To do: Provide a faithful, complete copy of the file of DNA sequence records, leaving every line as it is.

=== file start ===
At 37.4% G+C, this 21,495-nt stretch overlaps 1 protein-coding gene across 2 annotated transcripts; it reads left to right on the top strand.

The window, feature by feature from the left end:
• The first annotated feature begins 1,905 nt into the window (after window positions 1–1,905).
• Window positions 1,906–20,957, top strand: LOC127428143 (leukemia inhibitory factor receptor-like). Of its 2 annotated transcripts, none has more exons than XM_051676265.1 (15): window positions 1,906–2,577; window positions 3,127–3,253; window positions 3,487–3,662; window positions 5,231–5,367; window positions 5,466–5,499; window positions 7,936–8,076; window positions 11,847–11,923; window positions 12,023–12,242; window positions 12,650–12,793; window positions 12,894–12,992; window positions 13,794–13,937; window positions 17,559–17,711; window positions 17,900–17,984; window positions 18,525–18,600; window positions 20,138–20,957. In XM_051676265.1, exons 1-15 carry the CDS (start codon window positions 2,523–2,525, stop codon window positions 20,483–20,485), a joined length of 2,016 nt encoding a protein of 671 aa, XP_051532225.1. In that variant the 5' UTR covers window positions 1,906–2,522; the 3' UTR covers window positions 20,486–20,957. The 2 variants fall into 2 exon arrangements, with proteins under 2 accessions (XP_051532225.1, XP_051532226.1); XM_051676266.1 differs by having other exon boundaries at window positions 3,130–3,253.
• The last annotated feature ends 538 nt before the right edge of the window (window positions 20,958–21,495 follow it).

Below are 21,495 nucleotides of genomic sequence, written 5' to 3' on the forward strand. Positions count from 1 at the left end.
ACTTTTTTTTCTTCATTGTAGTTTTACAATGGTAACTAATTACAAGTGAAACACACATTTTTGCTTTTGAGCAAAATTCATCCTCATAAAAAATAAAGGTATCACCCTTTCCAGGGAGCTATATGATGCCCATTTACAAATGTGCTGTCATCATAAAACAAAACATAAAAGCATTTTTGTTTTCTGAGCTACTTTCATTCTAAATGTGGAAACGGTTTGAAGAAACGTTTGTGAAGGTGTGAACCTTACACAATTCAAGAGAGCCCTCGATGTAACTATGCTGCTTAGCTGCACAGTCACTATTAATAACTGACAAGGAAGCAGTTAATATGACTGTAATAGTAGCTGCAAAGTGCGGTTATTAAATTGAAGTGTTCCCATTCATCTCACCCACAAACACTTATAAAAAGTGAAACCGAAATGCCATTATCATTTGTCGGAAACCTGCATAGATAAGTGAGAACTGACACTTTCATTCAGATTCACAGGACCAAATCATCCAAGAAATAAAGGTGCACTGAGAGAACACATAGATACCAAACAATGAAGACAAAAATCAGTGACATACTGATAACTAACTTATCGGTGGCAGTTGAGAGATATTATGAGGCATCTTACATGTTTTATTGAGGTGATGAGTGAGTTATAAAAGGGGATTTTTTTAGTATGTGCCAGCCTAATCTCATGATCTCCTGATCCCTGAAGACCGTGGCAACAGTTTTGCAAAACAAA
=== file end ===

At 37.4% G+C, this 21,495-nt stretch overlaps 1 protein-coding gene across 2 annotated transcripts; it reads left to right on the top strand.

The window, feature by feature from the left end:
• The first annotated feature begins 1,905 nt into the window (after window positions 1–1,905).
• Window positions 1,906–20,957, top strand: LOC127428143 (leukemia inhibitory factor receptor-like). Of its 2 annotated transcripts, none has more exons than XM_051676265.1 (15): window positions 1,906–2,577; window positions 3,127–3,253; window positions 3,487–3,662; window positions 5,231–5,367; window positions 5,466–5,499; window positions 7,936–8,076; window positions 11,847–11,923; window positions 12,023–12,242; window positions 12,650–12,793; window positions 12,894–12,992; window positions 13,794–13,937; window positions 17,559–17,711; window positions 17,900–17,984; window positions 18,525–18,600; window positions 20,138–20,957. In XM_051676265.1, exons 1-15 carry the CDS (start codon window positions 2,523–2,525, stop codon window positions 20,483–20,485), a joined length of 2,016 nt encoding a protein of 671 aa, XP_051532225.1. In that variant the 5' UTR covers window positions 1,906–2,522; the 3' UTR covers window positions 20,486–20,957. The 2 variants fall into 2 exon arrangements, with proteins under 2 accessions (XP_051532225.1, XP_051532226.1); XM_051676266.1 differs by having other exon boundaries at window positions 3,130–3,253.
• The last annotated feature ends 538 nt before the right edge of the window (window positions 20,958–21,495 follow it).

Below are 21,495 nucleotides of genomic sequence, written 5' to 3' on the forward strand. Positions count from 1 at the left end.
ACTTTTTTTTCTTCATTGTAGTTTTACAATGGTAACTAATTACAAGTGAAACACACATTTTTGCTTTTGAGCAAAATTCATCCTCATAAAAAATAAAGGTATCACCCTTTCCAGGGAGCTATATGATGCCCATTTACAAATGTGCTGTCATCATAAAACAAAACATAAAAGCATTTTTGTTTTCTGAGCTACTTTCATTCTAAATGTGGAAACGGTTTGAAGAAACGTTTGTGAAGGTGTGAACCTTACACAATTCAAGAGAGCCCTCGATGTAACTATGCTGCTTAGCTGCACAGTCACTATTAATAACTGACAAGGAAGCAGTTAATATGACTGTAATAGTAGCTGCAAAGTGCGGTTATTAAATTGAAGTGTTCCCATTCATCTCACCCACAAACACTTATAAAAAGTGAAACCGAAATGCCATTATCATTTGTCGGAAACCTGCATAGATAAGTGAGAACTGACACTTTCATTCAGATTCACAGGACCAAATCATCCAAGAAATAAAGGTGCACTGAGAGAACACATAGATACCAAACAATGAAGACAAAAATCAGTGACATACTGATAACTAACTTATCGGTGGCAGTTGAGAGATATTATGAGGCATCTTACATGTTTTATTGAGGTGATGAGTGAGTTATAAAAGGGGATTTTTTTAGTATGTGCCAGCCTAATCTCATGATCTCCTGATCCCTGAAGACCGTGGCAACAGTTTTGCAAAACAAA